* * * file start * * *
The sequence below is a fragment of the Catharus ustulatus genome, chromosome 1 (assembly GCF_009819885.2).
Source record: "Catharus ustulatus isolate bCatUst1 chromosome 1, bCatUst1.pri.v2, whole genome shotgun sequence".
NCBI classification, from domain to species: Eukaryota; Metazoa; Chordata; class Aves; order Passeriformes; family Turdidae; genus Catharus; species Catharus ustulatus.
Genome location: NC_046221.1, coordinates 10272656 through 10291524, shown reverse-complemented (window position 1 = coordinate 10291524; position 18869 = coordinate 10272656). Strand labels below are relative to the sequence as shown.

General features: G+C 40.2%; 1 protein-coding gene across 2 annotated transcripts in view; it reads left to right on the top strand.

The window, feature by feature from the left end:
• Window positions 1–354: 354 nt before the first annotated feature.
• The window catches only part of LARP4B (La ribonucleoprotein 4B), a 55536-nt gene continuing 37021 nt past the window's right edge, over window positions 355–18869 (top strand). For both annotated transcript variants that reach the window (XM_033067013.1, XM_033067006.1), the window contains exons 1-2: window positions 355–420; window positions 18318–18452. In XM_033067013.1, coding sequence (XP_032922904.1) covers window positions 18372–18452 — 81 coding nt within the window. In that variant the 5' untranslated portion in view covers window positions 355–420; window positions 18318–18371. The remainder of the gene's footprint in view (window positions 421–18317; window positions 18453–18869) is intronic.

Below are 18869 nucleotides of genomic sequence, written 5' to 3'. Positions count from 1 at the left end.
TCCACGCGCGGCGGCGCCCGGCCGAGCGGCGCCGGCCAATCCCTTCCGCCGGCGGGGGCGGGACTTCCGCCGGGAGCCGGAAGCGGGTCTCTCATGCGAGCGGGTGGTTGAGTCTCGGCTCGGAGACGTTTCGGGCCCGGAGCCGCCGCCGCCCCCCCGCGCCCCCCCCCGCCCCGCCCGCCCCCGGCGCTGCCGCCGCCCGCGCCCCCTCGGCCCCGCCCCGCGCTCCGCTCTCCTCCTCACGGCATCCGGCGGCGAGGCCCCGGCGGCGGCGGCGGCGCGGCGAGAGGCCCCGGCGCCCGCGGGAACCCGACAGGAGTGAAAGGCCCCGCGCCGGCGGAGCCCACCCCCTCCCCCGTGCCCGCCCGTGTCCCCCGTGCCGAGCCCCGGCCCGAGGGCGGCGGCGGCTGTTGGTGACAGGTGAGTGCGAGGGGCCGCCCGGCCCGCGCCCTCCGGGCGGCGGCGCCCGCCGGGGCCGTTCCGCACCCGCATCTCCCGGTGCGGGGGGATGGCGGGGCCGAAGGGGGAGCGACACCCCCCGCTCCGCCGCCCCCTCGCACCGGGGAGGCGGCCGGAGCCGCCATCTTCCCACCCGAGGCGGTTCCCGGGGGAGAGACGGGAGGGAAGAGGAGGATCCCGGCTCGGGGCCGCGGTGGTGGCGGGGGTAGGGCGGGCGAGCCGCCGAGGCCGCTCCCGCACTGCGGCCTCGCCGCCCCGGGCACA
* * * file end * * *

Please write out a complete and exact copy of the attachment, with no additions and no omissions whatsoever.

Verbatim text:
The sequence below is a fragment of the Catharus ustulatus genome, chromosome 1 (assembly GCF_009819885.2).
Source record: "Catharus ustulatus isolate bCatUst1 chromosome 1, bCatUst1.pri.v2, whole genome shotgun sequence".
NCBI classification, from domain to species: Eukaryota; Metazoa; Chordata; class Aves; order Passeriformes; family Turdidae; genus Catharus; species Catharus ustulatus.
Genome location: NC_046221.1, coordinates 10272656 through 10291524, shown reverse-complemented (window position 1 = coordinate 10291524; position 18869 = coordinate 10272656). Strand labels below are relative to the sequence as shown.

General features: G+C 40.2%; 1 protein-coding gene across 2 annotated transcripts in view; it reads left to right on the top strand.

The window, feature by feature from the left end:
• Window positions 1–354: 354 nt before the first annotated feature.
• The window catches only part of LARP4B (La ribonucleoprotein 4B), a 55536-nt gene continuing 37021 nt past the window's right edge, over window positions 355–18869 (top strand). For both annotated transcript variants that reach the window (XM_033067013.1, XM_033067006.1), the window contains exons 1-2: window positions 355–420; window positions 18318–18452. In XM_033067013.1, coding sequence (XP_032922904.1) covers window positions 18372–18452 — 81 coding nt within the window. In that variant the 5' untranslated portion in view covers window positions 355–420; window positions 18318–18371. The remainder of the gene's footprint in view (window positions 421–18317; window positions 18453–18869) is intronic.

Below are 18869 nucleotides of genomic sequence, written 5' to 3'. Positions count from 1 at the left end.
TCCACGCGCGGCGGCGCCCGGCCGAGCGGCGCCGGCCAATCCCTTCCGCCGGCGGGGGCGGGACTTCCGCCGGGAGCCGGAAGCGGGTCTCTCATGCGAGCGGGTGGTTGAGTCTCGGCTCGGAGACGTTTCGGGCCCGGAGCCGCCGCCGCCCCCCCGCGCCCCCCCCCGCCCCGCCCGCCCCCGGCGCTGCCGCCGCCCGCGCCCCCTCGGCCCCGCCCCGCGCTCCGCTCTCCTCCTCACGGCATCCGGCGGCGAGGCCCCGGCGGCGGCGGCGGCGCGGCGAGAGGCCCCGGCGCCCGCGGGAACCCGACAGGAGTGAAAGGCCCCGCGCCGGCGGAGCCCACCCCCTCCCCCGTGCCCGCCCGTGTCCCCCGTGCCGAGCCCCGGCCCGAGGGCGGCGGCGGCTGTTGGTGACAGGTGAGTGCGAGGGGCCGCCCGGCCCGCGCCCTCCGGGCGGCGGCGCCCGCCGGGGCCGTTCCGCACCCGCATCTCCCGGTGCGGGGGGATGGCGGGGCCGAAGGGGGAGCGACACCCCCCGCTCCGCCGCCCCCTCGCACCGGGGAGGCGGCCGGAGCCGCCATCTTCCCACCCGAGGCGGTTCCCGGGGGAGAGACGGGAGGGAAGAGGAGGATCCCGGCTCGGGGCCGCGGTGGTGGCGGGGGTAGGGCGGGCGAGCCGCCGAGGCCGCTCCCGCACTGCGGCCTCGCCGCCCCGGGCACA